Ask Willie D

What Do I Say to a Dying Friend? Help!

What Do I Say to a Dying Friend? Help!
Photo by Jeff Fitlow
Dear Willie D:

My friend of 23 years is dying of diabetes, and I don’t know what to say to him. I think about him every day, but I won’t call but every so often because I don’t know how to communicate with a dying person. What do I say to my dying friend to let him know I support him?

Dying to Speak:

I went through that with my dad and uncle. I spoke with my dad about family health issues, his relationship with my mom, and things that were on his bucket list. We went more places together in the final year of his life than we had my entire life. My uncle’s health deteriorated much faster, so I mostly sat with him watching TV and talking about life as we always did.

Each day I would call and ask him what he wanted to eat. He enjoyed his wife’s cooking, but he loved for me to bring him restaurant food. He was leaving his wife, children and grandchildren behind, and it was important to him that they were taken care of after he was gone, which I reassured him I would do.

I guess what you say to a dying friend isn’t much different from what you’d say to a living friend. Talk about regular things, and ask him if he needs you to do something for him. Essentially, it’s not about what you say, but what you do. You can tell your friend, “I’m here for you,” but actually being there would be more effective.


Dear Willie D:

I told the wife of the guy who had sex with my girl about the affair; now my girl is mad and he’s threatening to harm me. Maybe I was wrong, but I thought she needed to know since they have children together. Please tell me I did the right thing?

Multifamily Affair:

I can’t believe you’re still calling her your girl. Anyway, I’m not wired to inject others into my beef. So I can’t see calling the wife to get even. But I can respect your gangster if you felt the need to play it that way. As they say, all is fair in love and war.


Dear Willie D:

I’ve learned that in this cold world, you’re on your own. My parents disowned me when I was a kid. They gave me off to my aunt and uncle, who abused the living shit out of me and reminded me every day how grateful I should be that they are taking care of me.

They were foster parents to six other kids. The only reason they kept me was because they were receiving government checks. I had a girlfriend who cheated on me with one of my foster brothers. All my friends turned out to be users. For a long time, I hated myself and wanted to end my life. Then one day I snapped out of it, and started loving myself.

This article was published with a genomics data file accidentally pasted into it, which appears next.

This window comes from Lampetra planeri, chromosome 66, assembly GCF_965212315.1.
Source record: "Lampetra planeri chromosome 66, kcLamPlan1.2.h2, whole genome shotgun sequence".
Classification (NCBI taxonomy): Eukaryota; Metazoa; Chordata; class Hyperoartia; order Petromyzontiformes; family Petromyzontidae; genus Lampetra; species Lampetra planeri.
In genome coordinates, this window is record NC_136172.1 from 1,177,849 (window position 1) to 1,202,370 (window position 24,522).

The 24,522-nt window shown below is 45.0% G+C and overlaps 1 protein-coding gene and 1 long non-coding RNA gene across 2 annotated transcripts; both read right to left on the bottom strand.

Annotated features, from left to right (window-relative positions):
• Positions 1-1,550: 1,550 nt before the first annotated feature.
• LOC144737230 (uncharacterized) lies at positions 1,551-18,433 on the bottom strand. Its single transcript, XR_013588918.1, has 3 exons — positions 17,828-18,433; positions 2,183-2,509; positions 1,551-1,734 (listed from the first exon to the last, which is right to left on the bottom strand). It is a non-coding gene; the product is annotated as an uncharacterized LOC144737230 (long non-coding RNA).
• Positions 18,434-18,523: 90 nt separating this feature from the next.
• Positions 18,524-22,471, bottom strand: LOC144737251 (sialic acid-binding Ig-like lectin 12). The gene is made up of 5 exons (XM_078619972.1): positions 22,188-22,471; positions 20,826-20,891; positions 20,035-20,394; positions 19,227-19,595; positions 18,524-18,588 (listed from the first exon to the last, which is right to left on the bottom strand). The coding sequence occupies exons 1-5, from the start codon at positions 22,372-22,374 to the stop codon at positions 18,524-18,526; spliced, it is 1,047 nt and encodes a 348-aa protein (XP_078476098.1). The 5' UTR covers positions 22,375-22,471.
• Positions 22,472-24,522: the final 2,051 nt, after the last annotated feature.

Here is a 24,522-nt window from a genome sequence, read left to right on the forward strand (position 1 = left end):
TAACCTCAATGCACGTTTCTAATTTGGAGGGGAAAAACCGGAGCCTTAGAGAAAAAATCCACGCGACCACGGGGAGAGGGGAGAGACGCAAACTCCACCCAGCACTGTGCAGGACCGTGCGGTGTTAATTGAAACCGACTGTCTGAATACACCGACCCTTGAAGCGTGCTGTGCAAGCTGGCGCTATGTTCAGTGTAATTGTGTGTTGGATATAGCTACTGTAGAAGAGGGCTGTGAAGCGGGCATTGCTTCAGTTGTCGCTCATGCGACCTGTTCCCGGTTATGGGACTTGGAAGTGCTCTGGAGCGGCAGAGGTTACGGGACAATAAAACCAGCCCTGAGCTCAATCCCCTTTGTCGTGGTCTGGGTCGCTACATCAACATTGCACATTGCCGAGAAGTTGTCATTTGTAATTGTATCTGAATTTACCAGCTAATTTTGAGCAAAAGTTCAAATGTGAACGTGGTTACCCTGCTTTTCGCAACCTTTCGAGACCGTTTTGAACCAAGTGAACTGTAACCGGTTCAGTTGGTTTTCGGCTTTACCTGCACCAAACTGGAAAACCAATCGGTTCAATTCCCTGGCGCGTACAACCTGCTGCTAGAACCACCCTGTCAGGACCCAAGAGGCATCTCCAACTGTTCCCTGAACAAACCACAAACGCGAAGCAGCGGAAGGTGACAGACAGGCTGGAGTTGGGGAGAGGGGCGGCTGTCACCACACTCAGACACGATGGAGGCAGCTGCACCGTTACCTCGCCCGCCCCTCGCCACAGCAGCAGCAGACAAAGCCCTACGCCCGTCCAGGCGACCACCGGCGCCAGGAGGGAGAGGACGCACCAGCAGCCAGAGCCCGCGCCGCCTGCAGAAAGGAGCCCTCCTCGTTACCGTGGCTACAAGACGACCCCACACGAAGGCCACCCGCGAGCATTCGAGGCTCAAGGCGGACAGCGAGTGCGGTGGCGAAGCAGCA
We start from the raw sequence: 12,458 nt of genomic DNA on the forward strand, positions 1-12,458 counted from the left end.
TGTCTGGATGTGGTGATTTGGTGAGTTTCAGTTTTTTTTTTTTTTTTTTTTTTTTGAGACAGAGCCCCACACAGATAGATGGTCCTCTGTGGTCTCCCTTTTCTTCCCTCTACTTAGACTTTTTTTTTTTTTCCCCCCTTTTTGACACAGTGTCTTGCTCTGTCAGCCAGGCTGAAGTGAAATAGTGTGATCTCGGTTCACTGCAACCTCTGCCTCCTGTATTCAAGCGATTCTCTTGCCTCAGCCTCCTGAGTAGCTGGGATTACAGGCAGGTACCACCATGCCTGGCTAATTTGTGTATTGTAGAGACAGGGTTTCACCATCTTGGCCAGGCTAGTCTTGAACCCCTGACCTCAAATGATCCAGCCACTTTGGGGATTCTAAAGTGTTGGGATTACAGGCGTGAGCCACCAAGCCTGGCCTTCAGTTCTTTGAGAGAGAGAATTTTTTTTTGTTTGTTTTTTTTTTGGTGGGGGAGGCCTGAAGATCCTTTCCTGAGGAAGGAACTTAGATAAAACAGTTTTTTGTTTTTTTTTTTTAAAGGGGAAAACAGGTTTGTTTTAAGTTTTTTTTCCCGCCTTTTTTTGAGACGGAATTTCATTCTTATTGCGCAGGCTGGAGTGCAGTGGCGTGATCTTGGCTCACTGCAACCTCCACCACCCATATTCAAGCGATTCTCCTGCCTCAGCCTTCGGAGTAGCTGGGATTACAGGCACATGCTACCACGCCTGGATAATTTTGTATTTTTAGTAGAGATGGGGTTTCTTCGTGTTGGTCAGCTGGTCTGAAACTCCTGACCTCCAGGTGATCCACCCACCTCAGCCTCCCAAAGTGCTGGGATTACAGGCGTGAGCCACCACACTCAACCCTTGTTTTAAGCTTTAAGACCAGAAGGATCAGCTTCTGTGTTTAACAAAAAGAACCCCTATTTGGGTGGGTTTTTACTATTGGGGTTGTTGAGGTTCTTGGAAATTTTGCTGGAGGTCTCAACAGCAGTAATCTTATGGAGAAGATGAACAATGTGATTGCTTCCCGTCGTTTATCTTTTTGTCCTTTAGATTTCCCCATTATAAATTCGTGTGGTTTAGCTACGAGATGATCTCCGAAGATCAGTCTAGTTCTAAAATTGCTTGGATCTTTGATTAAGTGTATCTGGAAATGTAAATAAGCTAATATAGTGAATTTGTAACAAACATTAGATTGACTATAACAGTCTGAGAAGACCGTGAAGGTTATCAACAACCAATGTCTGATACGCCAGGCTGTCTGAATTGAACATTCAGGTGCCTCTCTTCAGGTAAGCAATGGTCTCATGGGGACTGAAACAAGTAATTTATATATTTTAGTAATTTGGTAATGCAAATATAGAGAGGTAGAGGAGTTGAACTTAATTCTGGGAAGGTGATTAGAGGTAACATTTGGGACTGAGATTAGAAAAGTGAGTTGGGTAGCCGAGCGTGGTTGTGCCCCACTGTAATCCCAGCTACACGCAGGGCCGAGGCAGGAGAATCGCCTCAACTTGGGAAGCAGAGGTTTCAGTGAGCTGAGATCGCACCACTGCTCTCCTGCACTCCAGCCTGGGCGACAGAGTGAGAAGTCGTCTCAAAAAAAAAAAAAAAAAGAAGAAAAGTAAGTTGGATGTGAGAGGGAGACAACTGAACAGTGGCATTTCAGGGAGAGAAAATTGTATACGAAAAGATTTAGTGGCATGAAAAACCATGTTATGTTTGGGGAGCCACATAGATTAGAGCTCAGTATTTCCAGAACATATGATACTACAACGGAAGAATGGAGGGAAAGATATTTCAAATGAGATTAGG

I went to school and got my degree. I worked a tech job for a shitty boss for five years until I was able to take my skills and start my own business. I’m now married to a great woman and have a two-year-old son, and I’m happy. I take care of them, but fuck everybody else. If this story sounds familiar to you, fuck you and everything you love!

Fuck the World:

Well, damn. Tell us how you really feel.


Dear Willie D:

I’m in a difficult situation. My girlfriend of nine months is bisexual. She was up front about her sexuality when we first met. She told me that she had been with a girl before, but I thought she was just experimenting. I didn’t know she had an ongoing thing for girls. I didn’t think she was all the way bisexual.

The other day when we were bar-hopping, she started flirting with this girl we met. They ended up kissing and the girl wanted to go home with us, but I told my girl I wasn’t comfortable bringing another woman into our bedroom. Ever since then, she has been walking around the house with an attitude, and saying things like I’m trying to change her.

I told her that I know she is bisexual, but that doesn’t mean that she gets to sleep with other people. Just like I don’t get to sleep with other girls because I’m heterosexual. I feel as though she is exploiting our relationship with her sexual orientation.

Most guys would give anything for their girl to be cool with sharing them with another woman, but the love I feel for her won’t allow me to share her. Should I leave her, or just go with it?

Sexual Orientation:

While love may be a choice, attraction is not. If you want to be in a monogamous relationship, you need to date someone who wants to be in a monogamous relationship with you. End of story.

Ask Willie D anything at, and come back next Thursday for more of his best answers.
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Willie D is a member of the legendary hip hop band, the Geto Boys, the host and executive producer of the Willie D Live podcast, and an advice columnist for the Houston Press since 2013.
Contact: Willie D